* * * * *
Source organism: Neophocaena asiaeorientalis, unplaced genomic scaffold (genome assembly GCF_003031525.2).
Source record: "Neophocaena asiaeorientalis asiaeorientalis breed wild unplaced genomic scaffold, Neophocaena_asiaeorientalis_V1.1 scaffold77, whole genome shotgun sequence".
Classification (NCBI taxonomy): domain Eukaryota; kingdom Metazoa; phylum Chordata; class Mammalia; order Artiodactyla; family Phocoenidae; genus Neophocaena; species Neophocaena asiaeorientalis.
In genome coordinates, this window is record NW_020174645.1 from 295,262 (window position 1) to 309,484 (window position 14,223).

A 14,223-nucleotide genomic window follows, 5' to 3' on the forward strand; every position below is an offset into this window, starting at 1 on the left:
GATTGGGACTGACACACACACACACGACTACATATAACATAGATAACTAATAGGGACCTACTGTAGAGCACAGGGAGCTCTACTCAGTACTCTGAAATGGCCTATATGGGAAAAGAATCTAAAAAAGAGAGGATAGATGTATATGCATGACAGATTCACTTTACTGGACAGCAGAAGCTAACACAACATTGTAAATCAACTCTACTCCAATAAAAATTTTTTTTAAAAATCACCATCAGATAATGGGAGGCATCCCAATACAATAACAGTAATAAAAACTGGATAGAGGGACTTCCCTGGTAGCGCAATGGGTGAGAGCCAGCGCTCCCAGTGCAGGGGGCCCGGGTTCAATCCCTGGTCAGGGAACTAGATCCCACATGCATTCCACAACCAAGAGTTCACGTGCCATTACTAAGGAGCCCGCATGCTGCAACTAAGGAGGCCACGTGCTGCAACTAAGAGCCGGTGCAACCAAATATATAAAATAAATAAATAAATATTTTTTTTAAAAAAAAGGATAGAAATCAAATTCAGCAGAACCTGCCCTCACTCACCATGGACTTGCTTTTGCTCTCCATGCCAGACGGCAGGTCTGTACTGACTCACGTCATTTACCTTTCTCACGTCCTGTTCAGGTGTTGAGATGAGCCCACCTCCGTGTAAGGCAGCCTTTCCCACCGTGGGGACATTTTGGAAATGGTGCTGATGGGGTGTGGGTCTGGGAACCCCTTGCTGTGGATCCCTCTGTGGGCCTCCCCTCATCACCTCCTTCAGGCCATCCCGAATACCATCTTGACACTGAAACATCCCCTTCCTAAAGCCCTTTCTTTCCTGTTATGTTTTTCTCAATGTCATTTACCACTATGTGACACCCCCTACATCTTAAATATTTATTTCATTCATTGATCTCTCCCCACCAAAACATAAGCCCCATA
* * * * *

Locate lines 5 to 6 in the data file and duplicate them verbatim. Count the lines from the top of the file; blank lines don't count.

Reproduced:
A 14,223-nucleotide genomic window follows, 5' to 3' on the forward strand; every position below is an offset into this window, starting at 1 on the left:
GATTGGGACTGACACACACACACACGACTACATATAACATAGATAACTAATAGGGACCTACTGTAGAGCACAGGGAGCTCTACTCAGTACTCTGAAATGGCCTATATGGGAAAAGAATCTAAAAAAGAGAGGATAGATGTATATGCATGACAGATTCACTTTACTGGACAGCAGAAGCTAACACAACATTGTAAATCAACTCTACTCCAATAAAAATTTTTTTTAAAAATCACCATCAGATAATGGGAGGCATCCCAATACAATAACAGTAATAAAAACTGGATAGAGGGACTTCCCTGGTAGCGCAATGGGTGAGAGCCAGCGCTCCCAGTGCAGGGGGCCCGGGTTCAATCCCTGGTCAGGGAACTAGATCCCACATGCATTCCACAACCAAGAGTTCACGTGCCATTACTAAGGAGCCCGCATGCTGCAACTAAGGAGGCCACGTGCTGCAACTAAGAGCCGGTGCAACCAAATATATAAAATAAATAAATAAATATTTTTTTTAAAAAAAAGGATAGAAATCAAATTCAGCAGAACCTGCCCTCACTCACCATGGACTTGCTTTTGCTCTCCATGCCAGACGGCAGGTCTGTACTGACTCACGTCATTTACCTTTCTCACGTCCTGTTCAGGTGTTGAGATGAGCCCACCTCCGTGTAAGGCAGCCTTTCCCACCGTGGGGACATTTTGGAAATGGTGCTGATGGGGTGTGGGTCTGGGAACCCCTTGCTGTGGATCCCTCTGTGGGCCTCCCCTCATCACCTCCTTCAGGCCATCCCGAATACCATCTTGACACTGAAACATCCCCTTCCTAAAGCCCTTTCTTTCCTGTTATGTTTTTCTCAATGTCATTTACCACTATGTGACACCCCCTACATCTTAAATATTTATTTCATTCATTGATCTCTCCCCACCAAAACATAAGCCCCATA